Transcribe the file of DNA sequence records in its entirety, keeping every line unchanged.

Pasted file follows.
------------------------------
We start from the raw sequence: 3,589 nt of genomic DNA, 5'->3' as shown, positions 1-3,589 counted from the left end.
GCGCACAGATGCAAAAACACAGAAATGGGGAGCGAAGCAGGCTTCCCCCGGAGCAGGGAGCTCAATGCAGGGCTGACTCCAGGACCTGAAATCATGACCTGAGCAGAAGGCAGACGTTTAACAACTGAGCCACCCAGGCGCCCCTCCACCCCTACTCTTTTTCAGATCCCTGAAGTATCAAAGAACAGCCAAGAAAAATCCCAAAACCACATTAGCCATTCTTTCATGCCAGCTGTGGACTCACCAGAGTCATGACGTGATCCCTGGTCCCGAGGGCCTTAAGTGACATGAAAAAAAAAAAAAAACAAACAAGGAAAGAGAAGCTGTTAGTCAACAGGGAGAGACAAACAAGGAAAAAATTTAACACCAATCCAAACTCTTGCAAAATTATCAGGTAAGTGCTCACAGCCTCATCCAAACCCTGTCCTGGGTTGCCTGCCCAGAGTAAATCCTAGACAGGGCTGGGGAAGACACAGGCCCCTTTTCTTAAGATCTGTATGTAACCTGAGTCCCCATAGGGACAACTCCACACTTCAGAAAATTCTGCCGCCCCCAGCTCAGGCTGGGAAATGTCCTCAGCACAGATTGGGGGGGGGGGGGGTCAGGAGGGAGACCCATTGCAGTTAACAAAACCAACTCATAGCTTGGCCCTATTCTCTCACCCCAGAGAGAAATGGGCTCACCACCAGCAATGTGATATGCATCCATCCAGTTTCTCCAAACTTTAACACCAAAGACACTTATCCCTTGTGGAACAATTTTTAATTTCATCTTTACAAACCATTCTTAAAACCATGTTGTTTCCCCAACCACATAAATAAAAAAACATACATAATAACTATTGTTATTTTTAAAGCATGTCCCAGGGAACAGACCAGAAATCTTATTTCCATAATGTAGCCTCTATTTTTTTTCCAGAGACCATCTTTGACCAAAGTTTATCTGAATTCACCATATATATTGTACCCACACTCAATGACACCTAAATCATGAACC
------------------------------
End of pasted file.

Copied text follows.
We start from the raw sequence: 3,589 nt of genomic DNA, 5'->3' as shown, positions 1-3,589 counted from the left end.
GCGCACAGATGCAAAAACACAGAAATGGGGAGCGAAGCAGGCTTCCCCCGGAGCAGGGAGCTCAATGCAGGGCTGACTCCAGGACCTGAAATCATGACCTGAGCAGAAGGCAGACGTTTAACAACTGAGCCACCCAGGCGCCCCTCCACCCCTACTCTTTTTCAGATCCCTGAAGTATCAAAGAACAGCCAAGAAAAATCCCAAAACCACATTAGCCATTCTTTCATGCCAGCTGTGGACTCACCAGAGTCATGACGTGATCCCTGGTCCCGAGGGCCTTAAGTGACATGAAAAAAAAAAAAAAACAAACAAGGAAAGAGAAGCTGTTAGTCAACAGGGAGAGACAAACAAGGAAAAAATTTAACACCAATCCAAACTCTTGCAAAATTATCAGGTAAGTGCTCACAGCCTCATCCAAACCCTGTCCTGGGTTGCCTGCCCAGAGTAAATCCTAGACAGGGCTGGGGAAGACACAGGCCCCTTTTCTTAAGATCTGTATGTAACCTGAGTCCCCATAGGGACAACTCCACACTTCAGAAAATTCTGCCGCCCCCAGCTCAGGCTGGGAAATGTCCTCAGCACAGATTGGGGGGGGGGGGGGTCAGGAGGGAGACCCATTGCAGTTAACAAAACCAACTCATAGCTTGGCCCTATTCTCTCACCCCAGAGAGAAATGGGCTCACCACCAGCAATGTGATATGCATCCATCCAGTTTCTCCAAACTTTAACACCAAAGACACTTATCCCTTGTGGAACAATTTTTAATTTCATCTTTACAAACCATTCTTAAAACCATGTTGTTTCCCCAACCACATAAATAAAAAAACATACATAATAACTATTGTTATTTTTAAAGCATGTCCCAGGGAACAGACCAGAAATCTTATTTCCATAATGTAGCCTCTATTTTTTTTCCAGAGACCATCTTTGACCAAAGTTTATCTGAATTCACCATATATATTGTACCCACACTCAATGACACCTAAATCATGAACC